GOP AGs Call on Biden Admin to Change HHS Rule That Pushes Christians Out of Foster Care System
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A cohort of Republican attorney generals are calling the Biden administration to back down on a new rule they say will remove faith-based providers from the foster care system if they do not change their religious beliefs on sexual orientation and gender identity.
Alabama Attorney General Steve Marshall, along with 18 of his GOP colleagues in other states, sent a letter Monday to the U.S. Department of Health and Human Services (HHS) notifying them that a newly proposed rule altering requirements for foster care families violates the Constitution and discriminates against people who uphold a Biblical view on sexuality and gender.
The proposed rule, Safe and Appropriate Foster Care Placement Requirements, would require foster families to utilize a foster child's "identified pronouns, chosen name, and allow the child to dress in an age-appropriate manner that the child believes reflects their self-identified gender identity and expression."
Agencies must also make sure that "safe and appropriate" placement for any child identifying as LGBTQ. To be "safe and appropriate", providers must establish an environment that is "free of hostility, mistreatment, or abuse based on the child's LGBTQI+ status."
HHS Secretary Xavier Becerra described this new rule and other regulatory changes as "game-changing," and expressed, "This is going to change the complexion of how we view foster care treatment for our foster kids, but more importantly, how we look at the people who we rely on to care for foster kids."
But the attorney generals warned that "the proposed rule will harm children by limiting the number of available foster homes, harm families by risking kinship placements, and harm states by increasing costs and decreasing care options."
"These injuries will be suffered while HHS fails to solve a problem that the proposed rule does not even prove exists in foster care," the AGs wrote.
The AGs noted the rule seeks to undermine a Supreme Court ruling that protected faith-based providers in the foster care system if they did "not conform their religious beliefs on sexual orientation and gender identity."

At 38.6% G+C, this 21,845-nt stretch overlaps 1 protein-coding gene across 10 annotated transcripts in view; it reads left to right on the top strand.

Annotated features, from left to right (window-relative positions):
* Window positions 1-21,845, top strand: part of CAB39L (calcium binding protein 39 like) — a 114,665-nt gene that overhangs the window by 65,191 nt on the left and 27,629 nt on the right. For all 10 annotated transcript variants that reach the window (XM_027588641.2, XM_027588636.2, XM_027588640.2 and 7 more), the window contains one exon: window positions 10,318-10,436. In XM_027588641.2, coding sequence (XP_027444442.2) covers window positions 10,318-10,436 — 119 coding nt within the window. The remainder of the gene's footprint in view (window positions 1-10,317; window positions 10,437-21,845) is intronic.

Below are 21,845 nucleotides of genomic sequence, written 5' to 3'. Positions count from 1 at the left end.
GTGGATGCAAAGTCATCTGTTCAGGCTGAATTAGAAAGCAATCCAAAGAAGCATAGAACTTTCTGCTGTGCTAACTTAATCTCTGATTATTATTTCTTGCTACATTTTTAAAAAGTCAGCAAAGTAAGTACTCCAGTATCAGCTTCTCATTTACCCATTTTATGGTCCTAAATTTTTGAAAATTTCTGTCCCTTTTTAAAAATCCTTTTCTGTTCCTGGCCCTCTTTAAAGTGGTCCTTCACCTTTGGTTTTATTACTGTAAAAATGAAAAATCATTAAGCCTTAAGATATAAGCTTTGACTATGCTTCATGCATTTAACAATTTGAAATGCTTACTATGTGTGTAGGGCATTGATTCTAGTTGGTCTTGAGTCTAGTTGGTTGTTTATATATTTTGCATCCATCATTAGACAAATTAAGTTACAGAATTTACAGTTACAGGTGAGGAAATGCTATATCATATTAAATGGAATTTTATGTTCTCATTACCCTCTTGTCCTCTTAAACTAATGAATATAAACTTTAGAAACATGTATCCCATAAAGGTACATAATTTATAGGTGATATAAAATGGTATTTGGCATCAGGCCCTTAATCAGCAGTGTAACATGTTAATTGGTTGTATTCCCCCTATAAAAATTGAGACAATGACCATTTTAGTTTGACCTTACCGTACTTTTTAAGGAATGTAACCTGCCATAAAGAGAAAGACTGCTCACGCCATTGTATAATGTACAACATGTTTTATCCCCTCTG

As CBN News reported, in Fulton v. City of Philadelphia, the court ruled that the city of Philadelphia was wrong to reject Catholic Social Services because the group said it wouldn't violate its religious beliefs about sexuality.
"The refusal of Philadelphia to contract with CSS for the provision of foster care services unless it agrees to certify same-sex couples as foster parents cannot survive strict scrutiny, and violates the First Amendment," wrote Chief Justice John Roberts.
The AGs' letter points out that the foster care system depends on both individuals and organizations of faith. Nearly 391,000 children were in foster care in 2022 and it will be estimated that 416,500 children will be in foster care by 2027.
"Without faith-based organizations and foster homes, the foster care system would face a critical lack of placement options," the AGs wrote adding that "caring for children in need is a duty of the Christian faith" citing Mark 9:37 and James 1:27.
"Since the first century, Christians across the globe have answered the call to provide a home and a family to children who had neither," Marshall said in a statement Monday. "Alabama boasts a particularly strong faith-based foster care and adoption community, and I will fight this Administration for them every step of the way."
Other attorneys general signing the letter were from Alaska, Arkansas, Georgia, Idaho, Indiana, Iowa, Kentucky, Louisiana, Mississippi, Missouri, Montana, Nebraska, Ohio, South Carolina, Tennessee, Texas, Virginia, and West Virginia.
"The federal government should be searching for ways to increase the number of foster homes, not decrease them," they wrote.
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